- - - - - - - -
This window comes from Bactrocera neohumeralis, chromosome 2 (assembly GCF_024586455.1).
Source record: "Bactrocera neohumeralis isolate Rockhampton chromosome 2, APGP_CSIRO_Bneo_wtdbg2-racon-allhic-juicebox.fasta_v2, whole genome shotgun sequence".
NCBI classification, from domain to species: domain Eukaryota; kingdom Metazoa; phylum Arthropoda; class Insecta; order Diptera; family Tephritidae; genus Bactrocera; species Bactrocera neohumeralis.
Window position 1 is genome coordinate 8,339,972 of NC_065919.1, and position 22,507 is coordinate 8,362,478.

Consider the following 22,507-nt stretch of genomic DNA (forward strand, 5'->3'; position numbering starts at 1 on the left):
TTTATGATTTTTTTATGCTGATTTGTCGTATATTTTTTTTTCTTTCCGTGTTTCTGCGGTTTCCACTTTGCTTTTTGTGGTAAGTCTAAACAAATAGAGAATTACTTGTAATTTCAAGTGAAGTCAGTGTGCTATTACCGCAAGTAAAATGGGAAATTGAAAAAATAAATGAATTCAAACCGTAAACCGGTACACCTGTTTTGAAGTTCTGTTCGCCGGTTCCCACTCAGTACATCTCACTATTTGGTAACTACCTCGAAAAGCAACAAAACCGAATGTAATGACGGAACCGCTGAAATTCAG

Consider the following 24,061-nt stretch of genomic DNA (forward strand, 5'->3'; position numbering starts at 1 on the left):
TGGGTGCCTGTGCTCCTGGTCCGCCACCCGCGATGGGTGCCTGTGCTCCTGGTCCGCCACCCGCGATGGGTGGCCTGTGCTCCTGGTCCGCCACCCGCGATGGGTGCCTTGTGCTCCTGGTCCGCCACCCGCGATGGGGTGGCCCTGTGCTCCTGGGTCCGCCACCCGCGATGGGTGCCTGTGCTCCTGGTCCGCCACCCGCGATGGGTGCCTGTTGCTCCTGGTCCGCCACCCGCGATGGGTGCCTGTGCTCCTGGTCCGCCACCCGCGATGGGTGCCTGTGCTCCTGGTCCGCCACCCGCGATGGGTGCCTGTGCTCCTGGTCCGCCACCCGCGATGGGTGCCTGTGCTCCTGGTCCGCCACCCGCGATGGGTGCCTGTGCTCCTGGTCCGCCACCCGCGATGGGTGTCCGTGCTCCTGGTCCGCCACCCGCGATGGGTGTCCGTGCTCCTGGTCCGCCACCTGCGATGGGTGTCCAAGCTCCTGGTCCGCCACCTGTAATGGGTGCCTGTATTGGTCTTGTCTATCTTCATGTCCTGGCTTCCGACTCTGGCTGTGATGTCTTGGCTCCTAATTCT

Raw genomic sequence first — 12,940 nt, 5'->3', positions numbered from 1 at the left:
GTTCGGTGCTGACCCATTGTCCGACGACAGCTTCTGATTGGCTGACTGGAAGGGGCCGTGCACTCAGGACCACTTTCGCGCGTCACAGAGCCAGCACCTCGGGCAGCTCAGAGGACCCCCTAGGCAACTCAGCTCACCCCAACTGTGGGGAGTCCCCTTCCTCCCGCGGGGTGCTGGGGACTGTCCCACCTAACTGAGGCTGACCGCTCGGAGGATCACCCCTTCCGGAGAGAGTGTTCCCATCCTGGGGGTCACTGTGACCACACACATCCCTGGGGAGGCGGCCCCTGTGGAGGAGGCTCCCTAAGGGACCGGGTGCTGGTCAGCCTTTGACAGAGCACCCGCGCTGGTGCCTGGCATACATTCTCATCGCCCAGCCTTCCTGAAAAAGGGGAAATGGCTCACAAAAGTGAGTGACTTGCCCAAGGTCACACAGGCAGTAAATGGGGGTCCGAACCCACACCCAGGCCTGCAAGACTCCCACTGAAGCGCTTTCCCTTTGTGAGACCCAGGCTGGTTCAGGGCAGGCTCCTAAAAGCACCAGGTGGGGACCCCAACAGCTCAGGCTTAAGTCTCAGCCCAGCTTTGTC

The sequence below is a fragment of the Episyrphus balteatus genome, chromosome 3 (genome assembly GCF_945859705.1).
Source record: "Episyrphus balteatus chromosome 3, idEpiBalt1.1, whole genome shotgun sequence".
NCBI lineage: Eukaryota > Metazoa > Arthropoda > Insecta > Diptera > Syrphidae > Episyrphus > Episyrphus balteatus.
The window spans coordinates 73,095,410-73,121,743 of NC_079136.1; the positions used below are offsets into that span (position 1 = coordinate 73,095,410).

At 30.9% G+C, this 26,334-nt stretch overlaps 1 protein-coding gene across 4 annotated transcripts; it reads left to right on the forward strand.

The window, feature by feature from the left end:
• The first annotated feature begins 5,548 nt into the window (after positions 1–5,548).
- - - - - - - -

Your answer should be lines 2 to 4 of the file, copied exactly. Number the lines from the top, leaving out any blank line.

Source record: "Bactrocera neohumeralis isolate Rockhampton chromosome 2, APGP_CSIRO_Bneo_wtdbg2-racon-allhic-juicebox.fasta_v2, whole genome shotgun sequence".
NCBI classification, from domain to species: domain Eukaryota; kingdom Metazoa; phylum Arthropoda; class Insecta; order Diptera; family Tephritidae; genus Bactrocera; species Bactrocera neohumeralis.
Window position 1 is genome coordinate 8,339,972 of NC_065919.1, and position 22,507 is coordinate 8,362,478.